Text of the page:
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Royal baby's birth announcement will be displayed on an easel at Buckingham Palace
More from UK
- Birth to be announced on historic easel at gates of Buckingham Palace
- Doctors who deliver the baby will sign a royal declaration to be sent by car
- Palace don't want to announce birth on Twitter to retain 'theatre' of occasion
By Rebecca English and Martin Robinson
PUBLISHED: 10:00 EST, 19 June 2013 | UPDATED: 14:16 EST, 19 June 2013
The birth of the Duke and Duchess of Cambridge's first child - a future heir to the throne - will be announced in exactly the same way as Prince William's to retain 'the theatre' of a genuine royal occasion.
As soon as the baby is born, a proclamation signed by doctors who delivered the boy or girl will be rushed from the ward and displayed at the gates of Buckingham Palace within minutes.
Like the late Princess Diana before her, Kate, 31, has chosen the Lindo Wing at St Mary’s where a natural birth, staying in a private suite, is likely to cost up to £10,000.
Same again: On June 22 1982 a sign on an easel was placed at the gates of Buckingham Palace announcing the birth, the previous day, of Prince William. The same will happen this year with his child
Historic: The same easel will be used when the
royal baby is born in around a month's time (left), and will use the
same kind of written announcement when William Wales came into the world (right)
William, 30, became the first future
monarch in history to be born in a hospital when he was delivered there
on June 21, 1982, followed by his brother, Harry, two years later.
Although both Buckingham Palace and Clarence House have their own Twitter accounts on which details of royal events are frequently now broken, it will most definitely not be the preferred medium to announce the new royal baby.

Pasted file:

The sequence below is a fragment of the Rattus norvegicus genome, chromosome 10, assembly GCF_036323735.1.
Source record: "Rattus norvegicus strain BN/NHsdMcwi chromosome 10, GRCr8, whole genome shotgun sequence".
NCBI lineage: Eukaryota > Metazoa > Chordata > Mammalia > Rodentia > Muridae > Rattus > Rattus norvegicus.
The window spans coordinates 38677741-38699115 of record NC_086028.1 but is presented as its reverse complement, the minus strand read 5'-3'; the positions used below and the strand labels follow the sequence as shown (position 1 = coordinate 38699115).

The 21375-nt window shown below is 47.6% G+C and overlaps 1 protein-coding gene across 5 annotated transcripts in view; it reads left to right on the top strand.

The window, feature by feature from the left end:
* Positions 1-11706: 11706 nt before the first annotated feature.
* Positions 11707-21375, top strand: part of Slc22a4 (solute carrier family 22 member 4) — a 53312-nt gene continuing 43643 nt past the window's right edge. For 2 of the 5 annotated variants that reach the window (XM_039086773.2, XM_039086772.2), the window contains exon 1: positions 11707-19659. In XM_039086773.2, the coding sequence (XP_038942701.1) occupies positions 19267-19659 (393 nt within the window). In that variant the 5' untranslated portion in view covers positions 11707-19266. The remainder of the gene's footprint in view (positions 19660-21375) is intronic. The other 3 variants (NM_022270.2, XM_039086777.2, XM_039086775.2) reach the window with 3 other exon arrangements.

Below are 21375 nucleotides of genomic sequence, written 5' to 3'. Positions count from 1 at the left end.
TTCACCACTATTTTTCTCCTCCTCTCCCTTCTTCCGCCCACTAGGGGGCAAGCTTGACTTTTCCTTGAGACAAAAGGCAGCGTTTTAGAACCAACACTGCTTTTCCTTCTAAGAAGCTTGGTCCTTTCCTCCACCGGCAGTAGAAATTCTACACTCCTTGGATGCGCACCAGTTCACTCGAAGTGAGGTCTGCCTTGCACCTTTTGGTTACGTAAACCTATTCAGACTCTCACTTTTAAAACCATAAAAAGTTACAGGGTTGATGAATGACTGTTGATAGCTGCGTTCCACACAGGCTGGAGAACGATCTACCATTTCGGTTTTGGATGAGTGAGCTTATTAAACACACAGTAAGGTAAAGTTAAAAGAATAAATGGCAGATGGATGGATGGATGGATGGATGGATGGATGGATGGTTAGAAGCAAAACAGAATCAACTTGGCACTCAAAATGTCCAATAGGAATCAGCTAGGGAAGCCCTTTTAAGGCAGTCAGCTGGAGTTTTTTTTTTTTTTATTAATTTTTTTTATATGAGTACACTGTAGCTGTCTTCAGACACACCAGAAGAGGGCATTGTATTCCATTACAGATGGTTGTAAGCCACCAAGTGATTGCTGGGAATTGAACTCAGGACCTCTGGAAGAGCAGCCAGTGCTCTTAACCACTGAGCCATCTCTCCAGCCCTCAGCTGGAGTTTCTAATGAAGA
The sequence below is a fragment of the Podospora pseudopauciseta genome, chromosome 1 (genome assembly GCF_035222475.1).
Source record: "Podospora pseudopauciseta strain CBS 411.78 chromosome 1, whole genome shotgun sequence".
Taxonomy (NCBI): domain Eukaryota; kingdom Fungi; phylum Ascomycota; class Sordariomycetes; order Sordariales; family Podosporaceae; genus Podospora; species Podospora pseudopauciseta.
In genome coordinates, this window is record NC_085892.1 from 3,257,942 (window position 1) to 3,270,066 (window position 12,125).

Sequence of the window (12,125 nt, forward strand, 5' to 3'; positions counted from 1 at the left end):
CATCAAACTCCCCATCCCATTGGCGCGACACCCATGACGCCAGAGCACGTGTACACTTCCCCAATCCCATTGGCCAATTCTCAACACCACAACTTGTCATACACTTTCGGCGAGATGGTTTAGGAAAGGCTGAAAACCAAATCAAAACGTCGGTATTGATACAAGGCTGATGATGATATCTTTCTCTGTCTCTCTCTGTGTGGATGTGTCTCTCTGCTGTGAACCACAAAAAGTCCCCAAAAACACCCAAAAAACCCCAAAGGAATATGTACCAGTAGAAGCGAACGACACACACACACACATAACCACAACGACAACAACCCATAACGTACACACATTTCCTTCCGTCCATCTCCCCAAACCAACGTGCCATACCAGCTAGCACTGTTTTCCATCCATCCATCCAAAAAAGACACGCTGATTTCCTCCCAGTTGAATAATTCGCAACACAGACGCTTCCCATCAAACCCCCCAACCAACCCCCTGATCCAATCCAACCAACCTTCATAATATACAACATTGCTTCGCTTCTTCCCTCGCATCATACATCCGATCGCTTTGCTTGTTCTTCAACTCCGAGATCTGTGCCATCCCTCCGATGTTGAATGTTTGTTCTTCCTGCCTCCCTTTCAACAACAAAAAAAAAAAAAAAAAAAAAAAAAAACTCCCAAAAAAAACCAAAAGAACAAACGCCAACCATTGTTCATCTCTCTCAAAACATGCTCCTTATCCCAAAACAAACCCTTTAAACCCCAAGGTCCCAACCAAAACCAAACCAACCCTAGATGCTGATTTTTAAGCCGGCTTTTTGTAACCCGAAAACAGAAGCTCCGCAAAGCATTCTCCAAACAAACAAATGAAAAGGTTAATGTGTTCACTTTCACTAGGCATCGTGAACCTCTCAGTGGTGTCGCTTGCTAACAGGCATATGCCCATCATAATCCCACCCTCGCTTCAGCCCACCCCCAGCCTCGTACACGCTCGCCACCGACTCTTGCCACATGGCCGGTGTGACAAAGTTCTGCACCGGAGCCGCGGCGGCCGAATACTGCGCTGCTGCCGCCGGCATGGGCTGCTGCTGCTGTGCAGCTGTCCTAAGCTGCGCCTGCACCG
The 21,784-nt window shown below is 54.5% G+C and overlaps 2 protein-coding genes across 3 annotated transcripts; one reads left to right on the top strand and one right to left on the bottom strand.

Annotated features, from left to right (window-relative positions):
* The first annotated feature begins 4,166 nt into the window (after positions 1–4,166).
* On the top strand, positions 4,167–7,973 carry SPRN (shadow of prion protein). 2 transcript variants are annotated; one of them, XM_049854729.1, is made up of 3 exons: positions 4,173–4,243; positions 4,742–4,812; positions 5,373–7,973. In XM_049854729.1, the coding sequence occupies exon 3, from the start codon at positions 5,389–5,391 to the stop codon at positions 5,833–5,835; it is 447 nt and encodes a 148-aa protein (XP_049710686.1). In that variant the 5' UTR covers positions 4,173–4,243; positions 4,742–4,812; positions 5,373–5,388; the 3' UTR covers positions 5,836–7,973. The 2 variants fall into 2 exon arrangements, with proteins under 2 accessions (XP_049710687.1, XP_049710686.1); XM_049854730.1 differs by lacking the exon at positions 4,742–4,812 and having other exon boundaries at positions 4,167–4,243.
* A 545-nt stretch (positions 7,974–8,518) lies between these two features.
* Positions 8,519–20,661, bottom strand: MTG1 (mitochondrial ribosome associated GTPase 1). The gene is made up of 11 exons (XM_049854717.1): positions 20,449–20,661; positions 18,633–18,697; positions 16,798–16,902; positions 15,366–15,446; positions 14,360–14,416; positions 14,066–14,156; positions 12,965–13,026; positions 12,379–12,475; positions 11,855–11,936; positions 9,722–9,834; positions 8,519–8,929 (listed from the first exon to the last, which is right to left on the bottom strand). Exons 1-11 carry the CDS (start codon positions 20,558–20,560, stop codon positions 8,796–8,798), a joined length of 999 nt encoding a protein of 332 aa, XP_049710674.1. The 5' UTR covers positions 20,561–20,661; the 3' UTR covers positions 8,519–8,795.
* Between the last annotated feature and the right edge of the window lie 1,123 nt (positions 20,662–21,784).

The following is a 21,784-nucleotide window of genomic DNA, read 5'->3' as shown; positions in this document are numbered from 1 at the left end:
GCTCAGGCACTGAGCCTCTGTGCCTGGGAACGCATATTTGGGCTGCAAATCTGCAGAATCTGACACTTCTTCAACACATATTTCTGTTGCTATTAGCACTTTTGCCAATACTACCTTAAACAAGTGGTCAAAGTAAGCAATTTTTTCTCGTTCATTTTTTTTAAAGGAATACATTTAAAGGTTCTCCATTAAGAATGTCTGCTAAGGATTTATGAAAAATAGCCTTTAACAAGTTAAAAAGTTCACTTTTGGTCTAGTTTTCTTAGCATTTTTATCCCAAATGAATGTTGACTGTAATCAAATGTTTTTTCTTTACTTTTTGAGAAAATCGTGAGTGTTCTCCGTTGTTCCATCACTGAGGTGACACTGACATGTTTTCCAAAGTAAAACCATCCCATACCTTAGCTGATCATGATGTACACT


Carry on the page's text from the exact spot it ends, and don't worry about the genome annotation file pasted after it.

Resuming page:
Instead a formal notice on a piece of creamy A4 size Buckingham
Palace-headed paper, signed by the medical staff who have assisted the
Duchess, will be brought out of the Lindo’s front entrance by a press
It will then be handed to a waiting driver and driven through the streets of London – escorted by police outriders - to the Privy Purse Door at the front of Buckingham Palace.
Loving mother: Diana, the Princess of Wales with her son, Prince William, on her lap at Kensington Palace. Her son and his wife will also hold a similar official shoot after the baby is born
There it will then be placed on an easel, last used to announce Prince
William’s birth, by the main gates in the palace forecourt.
This will signify to an eager public that a new royal baby has been born.
30 years ago: Newborn Prince William with Diana Princess of Wales and Prince Charles leave St. Mary's hospital on June 22, 1982, the same route William and Kate will likely take
‘We wanted to retain some of the theatre of the notice. It is quite important to us that this is done properly and with the degree of dignity that the event demands. This is the birth of a child who will be in line to the throne. It is a rare occasion and it is nice to be able to do it with some historical precedence,' a Palace spokesman said.